We’ve always been pretty big fans of Ricky Gervais’ work, but in his new stand-up show, Humans, the best we can come up with in terms of a review is that it’s occassionally funny, which isn’t the glowing write-up we were hoping for. It’s not that it’s a bad show as such, it’s just that it’s a bit meh, without the impact we’re used to from the Office and Extras comedy heavyweight (wit, not waistline) we usually know and love.
There are, admittedly, some good patches to look forward to, but when the gag that gets the biggest laugh is a self deprecating reference to the pendulous swing of his now elderly gonads, you know it’s not been his best work. Other highlights are sort hard to recall, despite only seeing the show last night, but he’s at his best when there’s some real thought and effort in the material, instead of the rehash of funny things he’s said elsewhere that makes up the lion’s share of the show.
There’s everything from reading some of his choice Twitter conversations to… reading some of his choice Golden Globes chat, which was a little old-hat and not really the shiny new material you expect from a stand-up tour. In the end it just sort of felt like a soap box platform for Ricky Gervais to get some things off his chest, which gets a bit preachy at times. His key takeaway is that you can laugh at anything in the right context, which the majority of the audience already get, so treating them to an hour and a half sermon on it seemed like an exercise in futility.
Perhaps we’re being a little harsh, because in all fairness it wasn’t a bad night of comedy, just a bit of an ill conceived one in comparison to the genius of his previous shows. Where Science and Politics had clever insight, a smart unifying theme, a whole lot of funny and the kind of structure, effort and material that makes a big name comedy show worth going to, his fifth stand-up show struggles to hold on to anything all that meaningful.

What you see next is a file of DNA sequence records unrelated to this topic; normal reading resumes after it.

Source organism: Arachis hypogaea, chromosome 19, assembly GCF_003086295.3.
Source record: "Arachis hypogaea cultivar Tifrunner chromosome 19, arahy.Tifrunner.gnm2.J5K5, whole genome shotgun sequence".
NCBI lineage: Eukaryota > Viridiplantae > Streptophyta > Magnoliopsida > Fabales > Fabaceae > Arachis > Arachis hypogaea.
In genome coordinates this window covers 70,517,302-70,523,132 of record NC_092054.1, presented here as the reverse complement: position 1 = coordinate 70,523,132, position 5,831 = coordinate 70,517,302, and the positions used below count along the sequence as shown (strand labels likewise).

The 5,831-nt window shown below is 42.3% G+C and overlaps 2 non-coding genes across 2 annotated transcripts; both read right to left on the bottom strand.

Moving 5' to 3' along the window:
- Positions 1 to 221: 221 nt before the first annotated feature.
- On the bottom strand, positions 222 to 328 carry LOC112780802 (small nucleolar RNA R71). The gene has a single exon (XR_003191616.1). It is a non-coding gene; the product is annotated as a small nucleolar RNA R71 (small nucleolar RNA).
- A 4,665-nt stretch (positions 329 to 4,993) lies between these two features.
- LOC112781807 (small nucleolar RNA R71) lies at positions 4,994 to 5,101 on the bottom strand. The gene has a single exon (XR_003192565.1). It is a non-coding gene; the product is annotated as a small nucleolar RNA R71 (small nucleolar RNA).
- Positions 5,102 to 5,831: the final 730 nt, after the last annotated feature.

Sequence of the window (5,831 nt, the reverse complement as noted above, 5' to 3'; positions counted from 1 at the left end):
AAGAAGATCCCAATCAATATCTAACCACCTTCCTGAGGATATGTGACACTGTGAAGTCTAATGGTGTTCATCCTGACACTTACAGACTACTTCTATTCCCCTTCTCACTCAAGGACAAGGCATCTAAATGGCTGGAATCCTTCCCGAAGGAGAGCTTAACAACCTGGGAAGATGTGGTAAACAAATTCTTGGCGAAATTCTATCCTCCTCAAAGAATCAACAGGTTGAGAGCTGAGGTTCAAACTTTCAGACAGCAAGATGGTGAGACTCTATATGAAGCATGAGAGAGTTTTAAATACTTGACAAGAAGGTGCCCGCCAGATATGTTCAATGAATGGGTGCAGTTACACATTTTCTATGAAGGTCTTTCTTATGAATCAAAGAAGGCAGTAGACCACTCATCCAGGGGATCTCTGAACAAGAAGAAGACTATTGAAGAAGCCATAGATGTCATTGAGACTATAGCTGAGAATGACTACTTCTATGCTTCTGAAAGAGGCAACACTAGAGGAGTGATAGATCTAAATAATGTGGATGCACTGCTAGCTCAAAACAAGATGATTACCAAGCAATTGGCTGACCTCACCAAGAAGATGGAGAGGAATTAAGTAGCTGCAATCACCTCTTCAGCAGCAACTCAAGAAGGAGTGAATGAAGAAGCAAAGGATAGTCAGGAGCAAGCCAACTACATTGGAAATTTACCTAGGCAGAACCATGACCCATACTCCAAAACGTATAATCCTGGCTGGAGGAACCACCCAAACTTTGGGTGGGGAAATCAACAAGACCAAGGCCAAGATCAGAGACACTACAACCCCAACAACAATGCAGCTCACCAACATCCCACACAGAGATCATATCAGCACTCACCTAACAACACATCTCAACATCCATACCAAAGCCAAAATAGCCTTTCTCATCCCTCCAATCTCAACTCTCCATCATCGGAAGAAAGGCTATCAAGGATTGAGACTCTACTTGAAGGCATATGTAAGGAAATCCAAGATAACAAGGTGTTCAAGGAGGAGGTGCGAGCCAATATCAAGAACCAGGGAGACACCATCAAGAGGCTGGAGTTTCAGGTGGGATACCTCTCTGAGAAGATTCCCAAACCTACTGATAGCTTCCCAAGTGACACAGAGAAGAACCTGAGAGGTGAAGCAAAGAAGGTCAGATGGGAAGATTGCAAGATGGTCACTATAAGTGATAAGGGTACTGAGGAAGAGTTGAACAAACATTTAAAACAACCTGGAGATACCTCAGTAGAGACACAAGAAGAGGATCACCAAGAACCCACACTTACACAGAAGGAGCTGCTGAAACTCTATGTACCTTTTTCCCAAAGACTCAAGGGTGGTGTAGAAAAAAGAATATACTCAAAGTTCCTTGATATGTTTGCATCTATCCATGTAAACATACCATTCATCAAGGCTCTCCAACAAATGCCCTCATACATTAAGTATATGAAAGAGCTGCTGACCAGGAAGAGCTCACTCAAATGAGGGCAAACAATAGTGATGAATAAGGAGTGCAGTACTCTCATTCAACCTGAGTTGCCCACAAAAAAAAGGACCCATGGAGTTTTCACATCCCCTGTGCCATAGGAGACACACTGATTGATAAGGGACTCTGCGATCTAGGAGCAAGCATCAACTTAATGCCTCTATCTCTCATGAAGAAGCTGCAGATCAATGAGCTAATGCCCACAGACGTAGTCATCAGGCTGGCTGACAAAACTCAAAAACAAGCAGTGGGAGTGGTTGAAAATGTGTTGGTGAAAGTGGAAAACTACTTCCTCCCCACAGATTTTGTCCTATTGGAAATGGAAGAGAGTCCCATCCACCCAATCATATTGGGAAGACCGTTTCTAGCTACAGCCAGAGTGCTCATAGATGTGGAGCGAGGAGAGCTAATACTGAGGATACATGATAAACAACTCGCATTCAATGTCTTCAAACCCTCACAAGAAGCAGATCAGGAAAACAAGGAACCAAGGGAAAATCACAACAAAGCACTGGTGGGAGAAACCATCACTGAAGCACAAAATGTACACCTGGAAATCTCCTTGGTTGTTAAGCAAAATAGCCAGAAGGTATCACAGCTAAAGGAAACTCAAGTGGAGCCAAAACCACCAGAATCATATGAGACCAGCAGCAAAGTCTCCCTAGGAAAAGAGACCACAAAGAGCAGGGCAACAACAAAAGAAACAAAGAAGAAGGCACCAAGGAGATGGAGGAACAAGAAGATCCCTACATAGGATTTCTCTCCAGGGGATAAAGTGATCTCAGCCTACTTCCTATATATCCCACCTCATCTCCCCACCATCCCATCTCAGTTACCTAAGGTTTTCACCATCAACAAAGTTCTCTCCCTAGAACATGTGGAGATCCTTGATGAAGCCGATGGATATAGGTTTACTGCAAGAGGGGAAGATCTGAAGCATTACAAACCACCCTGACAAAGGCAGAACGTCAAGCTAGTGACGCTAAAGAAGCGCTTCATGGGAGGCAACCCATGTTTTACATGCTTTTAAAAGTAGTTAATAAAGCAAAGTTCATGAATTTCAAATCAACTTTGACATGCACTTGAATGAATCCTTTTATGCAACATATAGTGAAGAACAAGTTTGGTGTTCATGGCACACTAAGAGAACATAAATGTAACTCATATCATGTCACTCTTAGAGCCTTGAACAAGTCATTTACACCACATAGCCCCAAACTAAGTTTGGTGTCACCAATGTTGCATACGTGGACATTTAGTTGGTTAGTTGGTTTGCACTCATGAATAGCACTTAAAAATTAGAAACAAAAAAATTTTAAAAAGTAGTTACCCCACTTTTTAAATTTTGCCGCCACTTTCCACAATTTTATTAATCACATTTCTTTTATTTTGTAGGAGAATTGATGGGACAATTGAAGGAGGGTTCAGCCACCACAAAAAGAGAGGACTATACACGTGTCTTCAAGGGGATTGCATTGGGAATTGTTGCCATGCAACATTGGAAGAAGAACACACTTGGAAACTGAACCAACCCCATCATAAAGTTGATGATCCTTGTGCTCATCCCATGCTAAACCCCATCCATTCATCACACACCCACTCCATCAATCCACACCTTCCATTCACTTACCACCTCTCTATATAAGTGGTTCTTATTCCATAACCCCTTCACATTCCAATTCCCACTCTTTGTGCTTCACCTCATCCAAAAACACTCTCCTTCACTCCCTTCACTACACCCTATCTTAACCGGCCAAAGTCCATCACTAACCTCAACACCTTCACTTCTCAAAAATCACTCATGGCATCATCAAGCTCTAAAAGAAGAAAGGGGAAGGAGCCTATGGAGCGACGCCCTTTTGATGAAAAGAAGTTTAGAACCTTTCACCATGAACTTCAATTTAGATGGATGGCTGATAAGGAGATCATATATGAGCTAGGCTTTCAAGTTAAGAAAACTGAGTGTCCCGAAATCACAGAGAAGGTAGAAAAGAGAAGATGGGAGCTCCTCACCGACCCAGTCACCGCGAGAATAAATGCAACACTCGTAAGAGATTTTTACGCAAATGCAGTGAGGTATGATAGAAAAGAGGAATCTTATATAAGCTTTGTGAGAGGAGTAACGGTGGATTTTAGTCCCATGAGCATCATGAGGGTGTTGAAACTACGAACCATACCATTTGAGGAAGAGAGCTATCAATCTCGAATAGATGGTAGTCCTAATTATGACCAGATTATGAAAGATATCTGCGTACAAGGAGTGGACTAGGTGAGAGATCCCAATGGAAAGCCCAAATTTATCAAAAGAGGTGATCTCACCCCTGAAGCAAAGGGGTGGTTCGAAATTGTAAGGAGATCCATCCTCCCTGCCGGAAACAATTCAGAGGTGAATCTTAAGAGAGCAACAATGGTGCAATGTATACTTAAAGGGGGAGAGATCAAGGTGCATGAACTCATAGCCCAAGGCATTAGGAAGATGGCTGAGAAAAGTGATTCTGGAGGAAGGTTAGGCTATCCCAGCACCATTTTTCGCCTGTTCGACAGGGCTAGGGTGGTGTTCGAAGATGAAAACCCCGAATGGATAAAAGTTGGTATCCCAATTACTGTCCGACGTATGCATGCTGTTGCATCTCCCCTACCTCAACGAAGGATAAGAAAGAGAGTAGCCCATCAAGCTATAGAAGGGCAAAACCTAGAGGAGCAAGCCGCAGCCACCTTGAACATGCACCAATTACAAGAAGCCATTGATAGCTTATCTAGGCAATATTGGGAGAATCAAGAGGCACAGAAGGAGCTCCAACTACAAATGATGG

The name of the show, Humanity, seemed to imply that this was going to be the next big scalpel sharp incision into the world at large, with the people that faff it up being the bunch of bananas on his chopping board. However, that couldn’t be further from the truth, which was disappointing and a real missed opportunity. If anything there are more references to himself than anything remotely resembling societal satire or observational comedy.
Humans is an OK comedy show for Gervais, but it could have been so much more than it turned out. It’s been seven years since 2007’s Fame, so it’s not impossible to think that there might just be a rustiness to it all, but we suspect not. Instead, it requires a little more time and effort at the drawing board and a little less time rehashing old jokes, his brother’s included.
Ricky Gervais, Humanity review: 2.4/5